January 23 1816: Byron’s Capricious Generosity


On January 23 1816,  Lord Byron is not well, writing to Samuel Rogers: “Dear Rogers – I am sorry to say that I cannot dine with you today: – I have not lately been very well – and am under sentence of pill & potion for an attack of liver &c .”

Byron has also upset John Murray, his publisher. Murray is not happy that Byron wants to give to Coleridge and William Godwin the £1,050 that Murray wanted to pay Byron for two poems. Murray had only offered such an extraordinary price for the poems out of personal friendship and because of Byron’s financial problems. In response, Byron unthinkingly and hurtfully accepts the suggestion of Samuel Rogers and Sir James Mackintosh and wants to give the money to others. Murray is angry at the thought that his own hard earned money is to be so capriciously used for the benefit of others, especially a political radical such as Godwin.

Murray writes:
MY LORD. I did not like to detain you this morning, but I confess to you that I came away impressed with a belief that you had already reconsidered this matter, as it refers to me. Your Lordship will pardon me if I cannot avoid looking upon it as a species of cruelty, after what has passed, to take from me so large a sum – offered with no reference to the marketable value of the poems, but out of personal friendship and gratitude alone, – to cast it away on the wanton and ungenerous interference of those who cannot enter into your Lordship’s feelings for me, upon persons who have so little claim upon you, and whom those who so interested themselves might more decently and honestly enrich from their own funds, than by endeavouring to be liberal at the cost of another, and by forcibly resuming from me a sum which you had generously and nobly resigned.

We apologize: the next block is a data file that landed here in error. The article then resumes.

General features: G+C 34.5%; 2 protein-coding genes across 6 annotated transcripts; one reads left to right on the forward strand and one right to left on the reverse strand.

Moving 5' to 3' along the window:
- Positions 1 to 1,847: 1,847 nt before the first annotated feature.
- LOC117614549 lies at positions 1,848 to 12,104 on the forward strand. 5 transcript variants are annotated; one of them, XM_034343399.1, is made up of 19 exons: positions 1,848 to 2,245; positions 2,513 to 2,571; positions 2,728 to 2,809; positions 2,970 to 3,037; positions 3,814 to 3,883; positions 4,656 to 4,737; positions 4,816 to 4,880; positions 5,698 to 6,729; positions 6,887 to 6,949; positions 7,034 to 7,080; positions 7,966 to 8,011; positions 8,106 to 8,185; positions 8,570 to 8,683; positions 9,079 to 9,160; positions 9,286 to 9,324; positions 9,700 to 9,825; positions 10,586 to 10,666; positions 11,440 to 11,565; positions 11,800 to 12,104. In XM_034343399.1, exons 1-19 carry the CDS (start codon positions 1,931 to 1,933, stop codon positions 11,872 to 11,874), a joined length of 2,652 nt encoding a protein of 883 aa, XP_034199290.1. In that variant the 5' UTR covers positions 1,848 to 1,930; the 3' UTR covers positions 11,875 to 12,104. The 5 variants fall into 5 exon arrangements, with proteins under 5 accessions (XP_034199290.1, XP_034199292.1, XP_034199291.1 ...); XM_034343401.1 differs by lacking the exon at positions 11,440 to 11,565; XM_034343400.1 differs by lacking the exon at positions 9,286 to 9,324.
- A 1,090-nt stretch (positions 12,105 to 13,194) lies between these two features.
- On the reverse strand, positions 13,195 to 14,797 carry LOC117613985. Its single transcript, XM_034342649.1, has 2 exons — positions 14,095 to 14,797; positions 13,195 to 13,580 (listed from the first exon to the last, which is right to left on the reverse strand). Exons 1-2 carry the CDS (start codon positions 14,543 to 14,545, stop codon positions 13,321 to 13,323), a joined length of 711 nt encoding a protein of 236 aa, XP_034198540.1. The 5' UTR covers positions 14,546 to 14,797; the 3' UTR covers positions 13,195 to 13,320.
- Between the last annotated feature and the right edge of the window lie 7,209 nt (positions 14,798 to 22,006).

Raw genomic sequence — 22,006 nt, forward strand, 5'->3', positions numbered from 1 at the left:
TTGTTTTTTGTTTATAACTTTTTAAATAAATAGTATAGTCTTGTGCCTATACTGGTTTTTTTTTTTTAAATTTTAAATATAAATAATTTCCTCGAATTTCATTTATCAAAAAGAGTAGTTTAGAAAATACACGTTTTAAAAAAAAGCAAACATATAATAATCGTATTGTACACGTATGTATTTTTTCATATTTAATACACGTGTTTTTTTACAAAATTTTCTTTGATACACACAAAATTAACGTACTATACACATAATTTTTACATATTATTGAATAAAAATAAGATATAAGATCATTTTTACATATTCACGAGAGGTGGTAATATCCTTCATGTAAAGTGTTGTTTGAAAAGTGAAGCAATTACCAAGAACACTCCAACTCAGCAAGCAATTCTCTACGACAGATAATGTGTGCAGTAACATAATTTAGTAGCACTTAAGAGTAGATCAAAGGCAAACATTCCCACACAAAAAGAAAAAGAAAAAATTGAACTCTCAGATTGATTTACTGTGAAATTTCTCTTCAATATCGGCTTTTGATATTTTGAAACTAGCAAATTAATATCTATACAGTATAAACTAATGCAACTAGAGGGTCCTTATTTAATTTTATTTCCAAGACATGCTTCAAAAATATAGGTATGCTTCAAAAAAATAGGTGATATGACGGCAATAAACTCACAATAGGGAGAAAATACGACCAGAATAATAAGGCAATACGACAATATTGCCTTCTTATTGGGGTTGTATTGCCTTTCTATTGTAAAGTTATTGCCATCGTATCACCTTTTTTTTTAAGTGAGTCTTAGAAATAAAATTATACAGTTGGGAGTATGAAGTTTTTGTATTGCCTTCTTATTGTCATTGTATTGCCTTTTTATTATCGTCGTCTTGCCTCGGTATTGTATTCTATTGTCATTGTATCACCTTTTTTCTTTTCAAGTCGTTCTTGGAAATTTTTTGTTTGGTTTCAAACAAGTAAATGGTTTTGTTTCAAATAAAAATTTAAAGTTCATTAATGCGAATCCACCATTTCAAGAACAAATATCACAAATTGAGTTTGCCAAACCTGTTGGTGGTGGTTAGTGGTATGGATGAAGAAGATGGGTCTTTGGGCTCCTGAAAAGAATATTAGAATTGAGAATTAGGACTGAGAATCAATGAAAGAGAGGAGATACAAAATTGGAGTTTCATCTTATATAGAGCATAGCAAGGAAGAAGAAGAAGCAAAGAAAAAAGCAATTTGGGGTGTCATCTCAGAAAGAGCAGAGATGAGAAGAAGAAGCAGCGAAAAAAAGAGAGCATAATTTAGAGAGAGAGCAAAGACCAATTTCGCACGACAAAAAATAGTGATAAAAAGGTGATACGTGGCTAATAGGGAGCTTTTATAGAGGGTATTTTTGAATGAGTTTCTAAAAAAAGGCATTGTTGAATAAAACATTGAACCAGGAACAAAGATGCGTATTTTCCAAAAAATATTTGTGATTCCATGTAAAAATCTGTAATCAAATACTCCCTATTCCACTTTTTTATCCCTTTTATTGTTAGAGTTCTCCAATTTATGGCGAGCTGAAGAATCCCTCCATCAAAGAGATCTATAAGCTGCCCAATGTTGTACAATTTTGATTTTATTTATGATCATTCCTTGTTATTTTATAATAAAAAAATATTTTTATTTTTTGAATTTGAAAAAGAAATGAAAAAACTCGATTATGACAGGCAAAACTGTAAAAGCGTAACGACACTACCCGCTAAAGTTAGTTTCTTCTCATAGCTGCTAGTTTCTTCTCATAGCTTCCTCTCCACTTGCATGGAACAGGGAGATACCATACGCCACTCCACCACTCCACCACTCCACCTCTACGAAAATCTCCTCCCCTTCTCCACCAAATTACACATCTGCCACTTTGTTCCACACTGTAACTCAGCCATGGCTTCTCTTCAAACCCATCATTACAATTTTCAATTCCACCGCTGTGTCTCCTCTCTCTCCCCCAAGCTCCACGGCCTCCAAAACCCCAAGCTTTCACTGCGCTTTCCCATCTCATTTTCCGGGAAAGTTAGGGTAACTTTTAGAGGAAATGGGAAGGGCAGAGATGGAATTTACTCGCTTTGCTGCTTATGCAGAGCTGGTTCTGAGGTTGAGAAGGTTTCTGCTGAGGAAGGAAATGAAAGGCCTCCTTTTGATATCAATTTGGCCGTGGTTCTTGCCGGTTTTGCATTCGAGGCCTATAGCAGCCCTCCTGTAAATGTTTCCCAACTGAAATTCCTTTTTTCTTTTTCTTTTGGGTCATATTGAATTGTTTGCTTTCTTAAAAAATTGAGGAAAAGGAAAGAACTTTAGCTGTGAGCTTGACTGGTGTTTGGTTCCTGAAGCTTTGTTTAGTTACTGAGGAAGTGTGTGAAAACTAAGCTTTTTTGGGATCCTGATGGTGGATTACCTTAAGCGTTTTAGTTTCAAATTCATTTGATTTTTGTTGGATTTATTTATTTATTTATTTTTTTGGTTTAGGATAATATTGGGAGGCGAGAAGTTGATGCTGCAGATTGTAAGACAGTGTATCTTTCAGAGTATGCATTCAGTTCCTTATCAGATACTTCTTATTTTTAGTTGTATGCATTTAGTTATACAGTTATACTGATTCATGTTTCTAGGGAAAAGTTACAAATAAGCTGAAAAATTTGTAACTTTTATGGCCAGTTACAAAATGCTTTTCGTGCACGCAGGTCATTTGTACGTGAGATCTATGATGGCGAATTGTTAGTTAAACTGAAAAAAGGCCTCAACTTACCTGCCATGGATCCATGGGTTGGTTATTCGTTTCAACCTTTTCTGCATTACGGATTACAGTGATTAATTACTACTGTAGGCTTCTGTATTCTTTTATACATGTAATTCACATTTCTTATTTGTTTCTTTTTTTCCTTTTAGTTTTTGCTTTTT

I am sure you will do me the justice to believe that I would strain every nerve in your service, but it is actually heartbreaking to throw away my earnings on others. I am no rich man, abounding, like Mr. Rogers, in superfluous thousands, but working hard for independence, and what would be the most grateful pleasure to me if likely to be useful to you personally, becomes merely painful if it causes me to work for others for whom I can have no such feelings. This is a most painful subject for me to address you upon, and I am ill able to express my feelings about it. I commit them entirely to your liberal construction with a reference to your knowledge of my character. I have the honour to be, &c., JOHN MURRAY.

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